the moment was humanitarian aid ... "constructive work of this type
in the name of pacifism, is most valuable".

In practice, this meant taking on auxiliary, civilian roles such as
relief work, information, and ensuring that civil institutions
continued to work. That is to say, the Spanish antimilitarists
opted for a form of "alternative civilian service", in this case
republican and self-organised service. As the Spanish War
Resisters' League later explained in a pamphlet aimed at the
British public, "the propaganda of war resistance is not possible
at this moment"; the corresponding task for them was humanitarian
aid, as in such circumstances "constructive work of this type in
the name of pacifism, is most valuable".

>>> Aid from the International

The WRI established a Spanish Aid Fund, dedicated to the sending of
aid, gathering information on relatives and friends trapped behind
Fascist lines, facilitating prisoner exchanges, and support for a
refugee childrens' home in the French Catalan town of Prats de
Mollo. League bank accounts in Madrid, Valencia, and Barcelona were
augmented by donations from other WRI sections, especially the
Peace Pledge Union (PPU) in Britain. Seventy refugee Basque
children found shelter in the PPU's "Basque House" near Colchester,
while an additional 500 refugees were evacuated to Mexico with help
from local war resisters.

>From a WRI-run warehouse in Valencia, tins of milk were distributed
throughout Spain; in Madrid, anti-militarists set up a women's
committee for the distribution of clothing and food, some of it
labelled "War Resisters' International: pacifist aid for the civil
population in Spain".

International aid also came in the form of volunteers, such as
Lucie Penru, a French nurse and WRI activist who worked in the
Hospital de Sangre de la Barriada in Barcelona from the beginning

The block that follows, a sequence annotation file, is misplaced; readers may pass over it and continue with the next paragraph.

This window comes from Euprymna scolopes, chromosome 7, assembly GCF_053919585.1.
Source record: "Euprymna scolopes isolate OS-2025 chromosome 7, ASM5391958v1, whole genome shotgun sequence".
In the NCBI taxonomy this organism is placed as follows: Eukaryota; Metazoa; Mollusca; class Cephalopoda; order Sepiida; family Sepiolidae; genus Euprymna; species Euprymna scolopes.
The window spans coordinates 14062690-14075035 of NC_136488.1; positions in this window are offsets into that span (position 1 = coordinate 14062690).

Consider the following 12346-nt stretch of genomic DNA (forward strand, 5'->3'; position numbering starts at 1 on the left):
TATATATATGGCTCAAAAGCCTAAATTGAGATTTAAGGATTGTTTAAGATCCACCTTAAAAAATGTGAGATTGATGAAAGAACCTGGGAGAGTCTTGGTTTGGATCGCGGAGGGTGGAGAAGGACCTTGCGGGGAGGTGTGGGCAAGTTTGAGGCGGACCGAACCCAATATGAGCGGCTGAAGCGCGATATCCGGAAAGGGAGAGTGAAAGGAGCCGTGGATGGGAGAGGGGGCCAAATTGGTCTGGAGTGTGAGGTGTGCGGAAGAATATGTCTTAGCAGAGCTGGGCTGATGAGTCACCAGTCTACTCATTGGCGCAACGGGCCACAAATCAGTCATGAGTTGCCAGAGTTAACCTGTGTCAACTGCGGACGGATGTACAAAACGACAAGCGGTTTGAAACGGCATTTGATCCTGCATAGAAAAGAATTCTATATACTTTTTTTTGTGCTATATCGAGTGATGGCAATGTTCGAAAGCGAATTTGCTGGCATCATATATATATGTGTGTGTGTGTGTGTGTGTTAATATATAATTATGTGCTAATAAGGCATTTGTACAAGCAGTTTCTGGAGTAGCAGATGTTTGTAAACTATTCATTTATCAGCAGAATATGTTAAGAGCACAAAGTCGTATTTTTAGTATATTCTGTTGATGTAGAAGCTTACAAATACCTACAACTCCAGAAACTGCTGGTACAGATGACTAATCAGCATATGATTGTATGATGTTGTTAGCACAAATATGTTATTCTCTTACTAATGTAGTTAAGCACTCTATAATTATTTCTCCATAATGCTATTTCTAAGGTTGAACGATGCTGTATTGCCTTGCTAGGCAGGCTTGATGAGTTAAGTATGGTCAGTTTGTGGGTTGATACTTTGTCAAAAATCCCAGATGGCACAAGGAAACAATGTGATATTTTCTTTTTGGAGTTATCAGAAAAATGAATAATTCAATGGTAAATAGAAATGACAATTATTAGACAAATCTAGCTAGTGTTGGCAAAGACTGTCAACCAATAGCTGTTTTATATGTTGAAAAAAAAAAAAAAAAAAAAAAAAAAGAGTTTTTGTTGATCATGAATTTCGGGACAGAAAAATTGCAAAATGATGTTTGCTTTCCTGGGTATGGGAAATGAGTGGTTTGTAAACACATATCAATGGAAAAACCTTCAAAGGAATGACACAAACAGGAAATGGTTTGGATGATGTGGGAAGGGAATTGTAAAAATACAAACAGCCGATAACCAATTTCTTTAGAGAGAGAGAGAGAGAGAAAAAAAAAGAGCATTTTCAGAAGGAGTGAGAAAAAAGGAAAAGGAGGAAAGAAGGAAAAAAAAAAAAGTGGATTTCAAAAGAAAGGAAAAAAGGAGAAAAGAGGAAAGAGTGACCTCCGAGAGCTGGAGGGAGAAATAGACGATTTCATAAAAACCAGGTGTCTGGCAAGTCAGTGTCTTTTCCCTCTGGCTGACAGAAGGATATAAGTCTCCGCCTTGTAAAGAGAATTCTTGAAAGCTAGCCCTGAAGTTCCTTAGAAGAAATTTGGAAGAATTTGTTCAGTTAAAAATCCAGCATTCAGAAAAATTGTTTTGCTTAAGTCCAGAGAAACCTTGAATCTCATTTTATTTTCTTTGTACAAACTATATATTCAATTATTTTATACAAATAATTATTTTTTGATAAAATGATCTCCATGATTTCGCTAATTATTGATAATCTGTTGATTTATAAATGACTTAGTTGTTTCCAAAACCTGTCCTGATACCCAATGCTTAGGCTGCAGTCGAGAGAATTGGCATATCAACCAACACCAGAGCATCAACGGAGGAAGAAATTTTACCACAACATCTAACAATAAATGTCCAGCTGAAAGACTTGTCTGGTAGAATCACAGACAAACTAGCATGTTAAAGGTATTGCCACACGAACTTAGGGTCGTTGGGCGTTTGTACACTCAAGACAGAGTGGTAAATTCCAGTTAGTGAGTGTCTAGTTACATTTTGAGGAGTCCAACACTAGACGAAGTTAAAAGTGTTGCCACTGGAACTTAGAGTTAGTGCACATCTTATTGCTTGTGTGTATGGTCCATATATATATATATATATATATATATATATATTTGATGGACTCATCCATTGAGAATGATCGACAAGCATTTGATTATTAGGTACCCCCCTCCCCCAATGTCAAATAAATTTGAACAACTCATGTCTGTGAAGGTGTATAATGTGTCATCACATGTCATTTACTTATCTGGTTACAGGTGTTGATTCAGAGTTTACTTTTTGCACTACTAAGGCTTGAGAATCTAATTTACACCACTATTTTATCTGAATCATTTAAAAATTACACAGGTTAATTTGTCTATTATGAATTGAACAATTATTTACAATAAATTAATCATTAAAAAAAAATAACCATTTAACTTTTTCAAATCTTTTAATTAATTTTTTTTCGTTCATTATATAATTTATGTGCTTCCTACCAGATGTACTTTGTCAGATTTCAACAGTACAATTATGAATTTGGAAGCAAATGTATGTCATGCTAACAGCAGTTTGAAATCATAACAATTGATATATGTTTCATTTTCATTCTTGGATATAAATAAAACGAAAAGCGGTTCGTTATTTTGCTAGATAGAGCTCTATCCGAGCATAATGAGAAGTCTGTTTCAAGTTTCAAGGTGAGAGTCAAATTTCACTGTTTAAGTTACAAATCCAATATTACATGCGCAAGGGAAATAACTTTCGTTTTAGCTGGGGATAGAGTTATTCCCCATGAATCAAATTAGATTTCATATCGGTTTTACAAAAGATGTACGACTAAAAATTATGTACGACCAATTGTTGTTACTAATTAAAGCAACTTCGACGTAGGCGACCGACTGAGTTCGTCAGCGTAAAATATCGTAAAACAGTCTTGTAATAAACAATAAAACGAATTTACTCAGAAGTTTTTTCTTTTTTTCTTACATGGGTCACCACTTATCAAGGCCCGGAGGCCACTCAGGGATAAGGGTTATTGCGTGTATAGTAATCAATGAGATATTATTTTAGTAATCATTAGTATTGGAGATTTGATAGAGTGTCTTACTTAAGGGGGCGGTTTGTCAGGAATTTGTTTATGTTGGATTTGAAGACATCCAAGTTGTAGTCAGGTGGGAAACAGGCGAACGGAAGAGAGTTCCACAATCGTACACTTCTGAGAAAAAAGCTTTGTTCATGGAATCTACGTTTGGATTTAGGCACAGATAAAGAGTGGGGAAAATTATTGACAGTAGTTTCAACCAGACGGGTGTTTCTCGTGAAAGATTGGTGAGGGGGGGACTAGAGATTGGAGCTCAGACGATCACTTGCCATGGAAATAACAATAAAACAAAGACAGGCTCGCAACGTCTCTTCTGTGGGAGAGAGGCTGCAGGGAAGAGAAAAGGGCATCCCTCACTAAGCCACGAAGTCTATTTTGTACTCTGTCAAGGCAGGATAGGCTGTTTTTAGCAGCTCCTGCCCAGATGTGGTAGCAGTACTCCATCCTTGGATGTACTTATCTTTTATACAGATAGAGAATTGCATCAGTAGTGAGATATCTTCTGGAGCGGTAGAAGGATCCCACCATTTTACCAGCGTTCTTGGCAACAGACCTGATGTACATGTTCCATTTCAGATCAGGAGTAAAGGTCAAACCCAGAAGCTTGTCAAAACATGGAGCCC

of the war until her unit was closed due to lack of funding in
1938; she then went to run a refugee children's home in France.

Heinz Kraschutzki, a leading German anti-militarist, had
considerably worse luck in Spain. His experiences as a naval
lieutenant in the First World War led him to active war resistance
and the editorship of the Deutsche Friedensgesellschaft (DFG; now
DFG-VK) magagine Das Andere Deutschlander. After he published
information about plans for German rearmament, Kraschutzki faced
trial for treason and had to leave the country, settling on
Mallorca in 1932.

Although Kraschutzki had taken care not to implicate himself in any
political activity in Spain, he was interned when fascist forces
took control of Mallorca in August 1936. The Francoist authorities
were then the target of pressure on one side from a WRI petition
campaign (supported by the British Foreign Office) demanding
Kraschutzki's release, and on the other side from Nazi officials in
Spain, who asked for him to be turned over to them for execution.

Franco's men struck an agreement with the Nazis that Kraschutzki
would not be executed, but neither would he be set free;
subsequently in 1938 a military tribunal sentenced him to 30 years'
prison. Seven years later, at the close of the Second World War,
there were fresh WRI petitions for his release, again with Foreign
Office support. This time, they were successful, and at the end of
1945 Heinz Kraschutzki was released after a total of 9 years in
Francoist prisons; he had been a pioneer in resisting Germany's war
preparations, and it was only after that war had finally ended that
he was allowed to go free.

@SOURCE = Translated by Ken Simons

- - - - - - - - - - - - - - - - - - - - - - -
In the April Peace News, Xabi Agirre discusses the debate in the
international pacifist movement of the 1930s.

** End of text from cdp:wri.news **